The time is here to upgrade your facility – Here’s an informative article written by Craig DiLouie from the Lighting Controls Association.
Last month, we covered regulations involving fluorescent ballasts that have essentially eliminated the magnetic T12 ballast with few exceptions, including F40T12, F96T12 and F96T12HO ballasts for both full-wattage and energy-saving versions of these lamps.
In 2012, additional regulations will take effect, creating new energy standards for selected linear T5, T8 and T12 lamps. The net result, with few exceptions, is a majority of 4-ft. linear and 2-ft. U-shaped T12, many 8-ft. T12 and T12HO, and some low-color-rendering 4-ft. T8 lamps will be eliminated.
Based on these facts, one could make a simple argument that it is now time to upgrade existing lighting and control systems to improve energy efficiency and lighting quality.
Replace individually or in a planned upgrade?
A basic choice will be whether to replace the existing T12 lighting system all at once in a planned upgrade or replace individual components as they fail.
At first glance, replacing individual components as they fail appears to be the easiest path forward as it avoids the upfront cost of equipment and installation labor and potential disruption of a renovation.
However, a planned upgrade presents several major advantages:
- Good lighting performance, uniformity and space appearance by switching from T12 to T8 all at once, avoiding confusion resulting from maintaining two incompatibility lamp and ballast types in inventory.
- Higher energy savings and greater lighting quality resulting from reevaluating the existing lighting system and upgrading it to current best practices. Once a decision is made to upgrade the lighting system, the owner has taken control of the situation and can maximize the benefit of the new lighting.
The biggest energy-saving and lighting quality opportunities are in:
- Older, overlighted buildings that use older technologies such as T12 systems
- Where utility costs are very high
- Where lighting is uncontrolled and left ON all night
T12 systems, for example, can be upgraded to realize energy savings as high as 50% or more in offices, classrooms and other applications, according to the National Lighting Bureau.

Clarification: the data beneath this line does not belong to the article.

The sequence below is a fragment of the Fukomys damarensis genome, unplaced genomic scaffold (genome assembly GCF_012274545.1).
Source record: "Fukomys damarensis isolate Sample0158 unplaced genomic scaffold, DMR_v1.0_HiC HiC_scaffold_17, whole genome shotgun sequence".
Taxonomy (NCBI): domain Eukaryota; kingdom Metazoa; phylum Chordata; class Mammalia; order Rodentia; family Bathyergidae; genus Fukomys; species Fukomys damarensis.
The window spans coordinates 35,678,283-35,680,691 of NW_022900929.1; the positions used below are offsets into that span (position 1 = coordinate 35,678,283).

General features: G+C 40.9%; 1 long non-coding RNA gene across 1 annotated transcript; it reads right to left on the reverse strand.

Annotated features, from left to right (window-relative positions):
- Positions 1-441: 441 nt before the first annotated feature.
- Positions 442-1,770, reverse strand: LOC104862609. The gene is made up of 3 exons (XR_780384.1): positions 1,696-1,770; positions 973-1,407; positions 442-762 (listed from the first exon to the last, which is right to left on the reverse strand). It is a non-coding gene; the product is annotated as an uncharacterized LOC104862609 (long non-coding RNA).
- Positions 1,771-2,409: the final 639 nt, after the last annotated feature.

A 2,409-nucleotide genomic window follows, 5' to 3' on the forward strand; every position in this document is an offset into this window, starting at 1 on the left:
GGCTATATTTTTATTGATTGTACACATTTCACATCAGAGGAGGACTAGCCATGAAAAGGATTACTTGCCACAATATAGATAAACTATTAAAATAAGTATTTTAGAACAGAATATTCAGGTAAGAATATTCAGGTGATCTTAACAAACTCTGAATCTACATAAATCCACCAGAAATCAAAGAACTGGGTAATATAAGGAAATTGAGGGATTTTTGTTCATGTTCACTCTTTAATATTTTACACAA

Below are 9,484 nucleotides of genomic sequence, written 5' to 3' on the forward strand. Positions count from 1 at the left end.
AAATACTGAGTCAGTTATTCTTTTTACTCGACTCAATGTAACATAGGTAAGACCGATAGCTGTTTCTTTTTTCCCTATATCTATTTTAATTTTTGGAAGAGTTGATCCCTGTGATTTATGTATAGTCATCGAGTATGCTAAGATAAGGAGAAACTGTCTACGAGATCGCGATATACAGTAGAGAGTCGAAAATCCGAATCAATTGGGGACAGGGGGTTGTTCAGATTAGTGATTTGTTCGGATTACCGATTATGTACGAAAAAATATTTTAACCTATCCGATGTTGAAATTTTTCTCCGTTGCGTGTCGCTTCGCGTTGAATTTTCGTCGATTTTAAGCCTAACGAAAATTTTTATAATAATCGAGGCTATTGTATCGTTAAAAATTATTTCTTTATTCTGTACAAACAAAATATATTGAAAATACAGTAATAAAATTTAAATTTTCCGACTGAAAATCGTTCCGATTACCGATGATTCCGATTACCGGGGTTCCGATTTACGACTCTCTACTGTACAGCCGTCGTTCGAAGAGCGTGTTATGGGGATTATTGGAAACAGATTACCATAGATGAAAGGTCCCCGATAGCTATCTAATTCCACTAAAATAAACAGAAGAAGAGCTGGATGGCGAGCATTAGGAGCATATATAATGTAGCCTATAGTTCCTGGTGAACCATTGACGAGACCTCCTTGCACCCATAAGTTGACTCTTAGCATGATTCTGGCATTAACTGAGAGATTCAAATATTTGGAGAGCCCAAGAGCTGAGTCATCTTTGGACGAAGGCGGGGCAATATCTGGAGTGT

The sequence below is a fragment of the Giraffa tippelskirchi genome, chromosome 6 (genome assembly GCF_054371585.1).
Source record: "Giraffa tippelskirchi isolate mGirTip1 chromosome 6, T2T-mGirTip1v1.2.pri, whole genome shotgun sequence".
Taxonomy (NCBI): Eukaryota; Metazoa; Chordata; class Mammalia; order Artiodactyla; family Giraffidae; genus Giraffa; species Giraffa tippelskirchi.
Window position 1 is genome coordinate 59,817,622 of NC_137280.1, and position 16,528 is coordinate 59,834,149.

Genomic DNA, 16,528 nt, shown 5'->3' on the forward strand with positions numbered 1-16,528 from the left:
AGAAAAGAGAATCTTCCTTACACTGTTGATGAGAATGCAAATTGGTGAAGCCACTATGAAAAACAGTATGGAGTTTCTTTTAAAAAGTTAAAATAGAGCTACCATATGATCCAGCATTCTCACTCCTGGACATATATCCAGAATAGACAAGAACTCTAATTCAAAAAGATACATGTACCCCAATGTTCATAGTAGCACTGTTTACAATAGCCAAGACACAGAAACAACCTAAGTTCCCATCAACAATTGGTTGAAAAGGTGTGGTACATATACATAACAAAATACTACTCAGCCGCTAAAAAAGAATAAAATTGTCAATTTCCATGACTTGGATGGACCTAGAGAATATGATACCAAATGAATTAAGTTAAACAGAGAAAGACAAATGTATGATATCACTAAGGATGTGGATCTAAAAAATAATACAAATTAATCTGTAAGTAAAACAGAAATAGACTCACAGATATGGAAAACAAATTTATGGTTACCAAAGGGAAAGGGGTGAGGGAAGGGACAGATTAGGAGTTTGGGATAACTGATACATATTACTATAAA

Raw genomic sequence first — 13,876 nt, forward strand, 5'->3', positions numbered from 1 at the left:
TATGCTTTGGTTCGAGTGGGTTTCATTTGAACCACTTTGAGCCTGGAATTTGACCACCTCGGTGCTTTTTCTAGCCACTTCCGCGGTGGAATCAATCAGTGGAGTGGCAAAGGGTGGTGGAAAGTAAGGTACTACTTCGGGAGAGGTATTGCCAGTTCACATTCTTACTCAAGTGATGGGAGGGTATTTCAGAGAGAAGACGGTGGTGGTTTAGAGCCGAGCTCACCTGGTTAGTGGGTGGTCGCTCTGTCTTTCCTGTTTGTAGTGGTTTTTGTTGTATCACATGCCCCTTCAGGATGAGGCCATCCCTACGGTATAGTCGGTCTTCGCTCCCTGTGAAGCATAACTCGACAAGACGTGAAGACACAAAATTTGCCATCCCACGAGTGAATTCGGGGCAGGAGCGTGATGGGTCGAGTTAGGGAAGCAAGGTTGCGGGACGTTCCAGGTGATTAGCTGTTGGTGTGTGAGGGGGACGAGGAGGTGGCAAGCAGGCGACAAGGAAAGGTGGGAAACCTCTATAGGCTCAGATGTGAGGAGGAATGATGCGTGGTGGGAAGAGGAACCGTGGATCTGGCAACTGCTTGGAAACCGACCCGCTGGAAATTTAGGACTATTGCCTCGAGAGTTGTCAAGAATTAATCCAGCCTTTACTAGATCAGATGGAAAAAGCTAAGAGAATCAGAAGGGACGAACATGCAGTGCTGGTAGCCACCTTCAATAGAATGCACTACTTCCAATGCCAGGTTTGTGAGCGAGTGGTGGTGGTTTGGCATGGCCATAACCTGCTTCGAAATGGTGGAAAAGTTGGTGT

Retrofit or redesign?
The next basic choice facing the facility manager is whether to retrofit or redesign. In a retrofit, new lamps and ballasts are installed in existing fixtures and existing controls replaced. In a redesign, the fixtures themselves may be replaced or moved.
Good lighting quality accounts for factors such as visual comfort, glare, uniformity, color rendering, lighting on walls and ceilings, and harsh patterns, shadows and flicker. If the building’s primary spaces have been retasked to new purposes for which the existing lighting system provides insufficient lighting conditions, or uniformity is poor, or there is little light on walls and ceilings, or there are obvious, unaddressed sources of glare, and if occupants are unhappy with their lighting, then the space may benefit from a redesign.
The owner may benefit prior to the upgrade by simply asking occupants—the people who use the lighting regularly—whether they are satisfied with their lighting, what their lighting problems are, and what they want.
To read the rest of this article, click this link: http: www.aboutlightingcontrols.org/education/papers/2010/2010_lighting-upgrades.shtml
Envirobrite, in operation since 1994 manufactures energy efficient highbay and commodity fixtures with our HighFive, OneForOne, and Optimize product collections – We also manufacture energy saving retrofit kits with our RiteFit collection for troffer and strip fixtures. Lighting Retrofits is synonymous with Envirobrite.